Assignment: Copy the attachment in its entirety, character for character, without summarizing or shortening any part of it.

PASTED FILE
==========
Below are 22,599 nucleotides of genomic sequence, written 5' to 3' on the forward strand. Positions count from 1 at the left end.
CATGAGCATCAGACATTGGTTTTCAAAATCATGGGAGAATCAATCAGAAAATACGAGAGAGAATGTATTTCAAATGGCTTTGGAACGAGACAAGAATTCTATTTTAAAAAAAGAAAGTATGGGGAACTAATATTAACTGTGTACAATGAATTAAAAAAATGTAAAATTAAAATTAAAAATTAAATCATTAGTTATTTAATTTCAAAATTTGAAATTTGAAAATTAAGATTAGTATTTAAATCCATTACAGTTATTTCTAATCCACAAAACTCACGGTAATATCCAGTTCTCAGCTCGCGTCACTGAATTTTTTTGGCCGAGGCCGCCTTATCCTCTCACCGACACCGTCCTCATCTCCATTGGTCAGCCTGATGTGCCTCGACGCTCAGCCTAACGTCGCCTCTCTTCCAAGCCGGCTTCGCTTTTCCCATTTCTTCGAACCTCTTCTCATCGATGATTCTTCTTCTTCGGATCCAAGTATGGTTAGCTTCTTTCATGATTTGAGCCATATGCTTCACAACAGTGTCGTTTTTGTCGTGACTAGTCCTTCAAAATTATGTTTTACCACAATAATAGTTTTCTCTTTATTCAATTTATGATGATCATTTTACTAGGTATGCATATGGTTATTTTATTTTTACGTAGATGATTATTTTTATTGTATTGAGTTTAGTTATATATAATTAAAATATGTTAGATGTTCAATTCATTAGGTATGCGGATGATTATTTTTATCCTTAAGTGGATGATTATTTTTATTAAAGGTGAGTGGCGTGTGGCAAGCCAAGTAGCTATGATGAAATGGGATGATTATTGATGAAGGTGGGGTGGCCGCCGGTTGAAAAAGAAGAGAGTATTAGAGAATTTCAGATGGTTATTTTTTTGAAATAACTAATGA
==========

Below are 22,599 nucleotides of genomic sequence, written 5' to 3' on the forward strand. Positions count from 1 at the left end.
CATGAGCATCAGACATTGGTTTTCAAAATCATGGGAGAATCAATCAGAAAATACGAGAGAGAATGTATTTCAAATGGCTTTGGAACGAGACAAGAATTCTATTTTAAAAAAAGAAAGTATGGGGAACTAATATTAACTGTGTACAATGAATTAAAAAAATGTAAAATTAAAATTAAAAATTAAATCATTAGTTATTTAATTTCAAAATTTGAAATTTGAAAATTAAGATTAGTATTTAAATCCATTACAGTTATTTCTAATCCACAAAACTCACGGTAATATCCAGTTCTCAGCTCGCGTCACTGAATTTTTTTGGCCGAGGCCGCCTTATCCTCTCACCGACACCGTCCTCATCTCCATTGGTCAGCCTGATGTGCCTCGACGCTCAGCCTAACGTCGCCTCTCTTCCAAGCCGGCTTCGCTTTTCCCATTTCTTCGAACCTCTTCTCATCGATGATTCTTCTTCTTCGGATCCAAGTATGGTTAGCTTCTTTCATGATTTGAGCCATATGCTTCACAACAGTGTCGTTTTTGTCGTGACTAGTCCTTCAAAATTATGTTTTACCACAATAATAGTTTTCTCTTTATTCAATTTATGATGATCATTTTACTAGGTATGCATATGGTTATTTTATTTTTACGTAGATGATTATTTTTATTGTATTGAGTTTAGTTATATATAATTAAAATATGTTAGATGTTCAATTCATTAGGTATGCGGATGATTATTTTTATCCTTAAGTGGATGATTATTTTTATTAAAGGTGAGTGGCGTGTGGCAAGCCAAGTAGCTATGATGAAATGGGATGATTATTGATGAAGGTGGGGTGGCCGCCGGTTGAAAAAGAAGAGAGTATTAGAGAATTTCAGATGGTTATTTTTTTGAAATAACTAATGA